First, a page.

Bartram’s Garden and Comcast Cares Day: Local connections, lasting relationships

Karen Buchholz at Bartram's Garden on Comcast Cares Day

By Ty Holmberg, Co-Director, The Farm at Bartram’s Garden

Every day I come to work at what I consider a magical place. It is a rural haven in an urban setting, a juxtaposition of the beautiful and the gritty in the heart of Philadelphia.

The Farm at Bartram’s Garden — now in our sixth growing season — is a four-acre farm that seeks to increase access to fresh, organic food for people in Southwest and West Philadelphia.

I’m incredibly proud of the work we do here. But we can’t do it alone. Our organization — and others like it — is made stronger by partners who share our values and support our mission. That’s the deep sense of connection we gain from our relationships with Comcast NBCUniversal and the residents we serve.

And few things manifest this relationship better than Comcast Cares Day.

On April 22 we’ll again welcome some 200 Comcast NBCUniversal employees, family members, and friends to help prepare The Farm for growing season. In just six hours, these volunteers transform our garden beds and help revitalize our sense of purpose. Each year I’m amazed at how much we accomplish on Comcast Cares Day. Weeds vanish. Fresh soil lies ready for our gardeners to seed and tend. Volunteers rebuild damaged planter boxes, clean and compost our orchard, and plant and mulch our berry rows.

It’s the largest single day of assistance we receive all year. More than that, Comcast Cares Day is a testament to the power of community and business coming together.

Comcast NBCUniversal is certainly a major player in the Philadelphia area. When the company and its people invest their power, reach, resources, and time to help an organization like The Farm at Bartram’s Garden in caring for the natural world, awe-inspiring change happens. This partnership enables us to amplify our message and fulfill our mission far more broadly than we could on our own.

Since 2013, Comcast NBCUniversal’s financial and volunteer support has helped open up more avenues for The Farm to grow as a community food resource and education center. We help people develop self-reliance and deepen their relationship with the land, their food and each other. Young students learn the entirety of the food system, from planting to sales. Residents learn how to grow and cook their own food. Neighbors learn how to organize, communicate, and work with others.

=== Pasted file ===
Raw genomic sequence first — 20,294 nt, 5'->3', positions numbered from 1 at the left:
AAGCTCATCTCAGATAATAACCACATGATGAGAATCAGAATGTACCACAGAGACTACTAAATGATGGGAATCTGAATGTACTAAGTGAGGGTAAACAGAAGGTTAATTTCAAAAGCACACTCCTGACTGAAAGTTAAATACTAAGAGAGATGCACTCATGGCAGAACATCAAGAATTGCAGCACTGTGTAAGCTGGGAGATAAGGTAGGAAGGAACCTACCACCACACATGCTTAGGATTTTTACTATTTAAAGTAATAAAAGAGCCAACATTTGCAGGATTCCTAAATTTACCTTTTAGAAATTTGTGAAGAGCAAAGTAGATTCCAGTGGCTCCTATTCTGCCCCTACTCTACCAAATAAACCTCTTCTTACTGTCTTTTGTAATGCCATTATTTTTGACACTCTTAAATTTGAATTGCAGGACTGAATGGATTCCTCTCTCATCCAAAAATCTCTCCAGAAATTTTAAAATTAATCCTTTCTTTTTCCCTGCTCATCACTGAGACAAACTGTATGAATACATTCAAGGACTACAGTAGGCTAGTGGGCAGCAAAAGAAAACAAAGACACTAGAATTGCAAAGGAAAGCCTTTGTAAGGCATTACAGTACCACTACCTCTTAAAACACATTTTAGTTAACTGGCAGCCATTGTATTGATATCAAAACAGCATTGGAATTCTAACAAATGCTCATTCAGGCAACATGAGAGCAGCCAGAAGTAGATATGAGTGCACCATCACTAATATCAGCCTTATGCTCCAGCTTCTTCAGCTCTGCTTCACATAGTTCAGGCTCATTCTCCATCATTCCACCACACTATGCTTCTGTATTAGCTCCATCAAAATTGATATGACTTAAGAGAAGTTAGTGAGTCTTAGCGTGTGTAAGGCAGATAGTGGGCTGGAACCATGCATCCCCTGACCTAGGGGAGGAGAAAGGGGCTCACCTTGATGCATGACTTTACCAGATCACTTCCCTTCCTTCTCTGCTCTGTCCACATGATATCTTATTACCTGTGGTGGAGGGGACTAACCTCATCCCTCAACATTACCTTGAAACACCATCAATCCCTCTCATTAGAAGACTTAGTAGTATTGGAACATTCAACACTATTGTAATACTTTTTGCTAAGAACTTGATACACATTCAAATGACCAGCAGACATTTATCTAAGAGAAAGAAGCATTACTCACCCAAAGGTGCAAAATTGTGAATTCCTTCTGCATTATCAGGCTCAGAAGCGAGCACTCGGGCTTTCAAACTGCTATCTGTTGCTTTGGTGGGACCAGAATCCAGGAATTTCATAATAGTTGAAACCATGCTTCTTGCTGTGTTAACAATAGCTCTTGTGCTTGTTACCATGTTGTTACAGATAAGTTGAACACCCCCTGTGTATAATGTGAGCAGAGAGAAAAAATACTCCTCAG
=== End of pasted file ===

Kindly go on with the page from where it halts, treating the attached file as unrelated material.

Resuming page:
What we really grow here is community.

With the help of 22 paid, local high school interns, we produce over 12,000 pounds of food a year, and work with 45 local families in our community garden. The Farm distributes more than 80,000 vegetable transplants to more than 130 farms and gardens around Philadelphia. We welcome more than 1,500 volunteers annually.

Comcast Cares Day is vital to our ongoing success, but the company’s commitment doesn’t end there. Its employees are our neighbors. They live and play here. The Farm is in their backyard. Naturally they want to connect here as well.

I meet new people from Comcast NBCUniversal during nearly every one of our bi-weekly volunteer days throughout the summer and fall. I watch as their high school-age children work in our internship program. And I see how Comcast NBCUniversal employees help connect, educate, feed and support their neighbors.

So I look forward to greeting hundreds of Comcast Cares Day volunteers on April 22 — which, fittingly, is also Earth Day worldwide — to swing a hammer, push a wheelbarrow, wield a shovel, and generally get our hands dirty as we build community and better our environment.

That’s a pretty good day’s work indeed.


Pictured above: Ty Holmberg, Co-Director, The Farm at Bartram’s Garden

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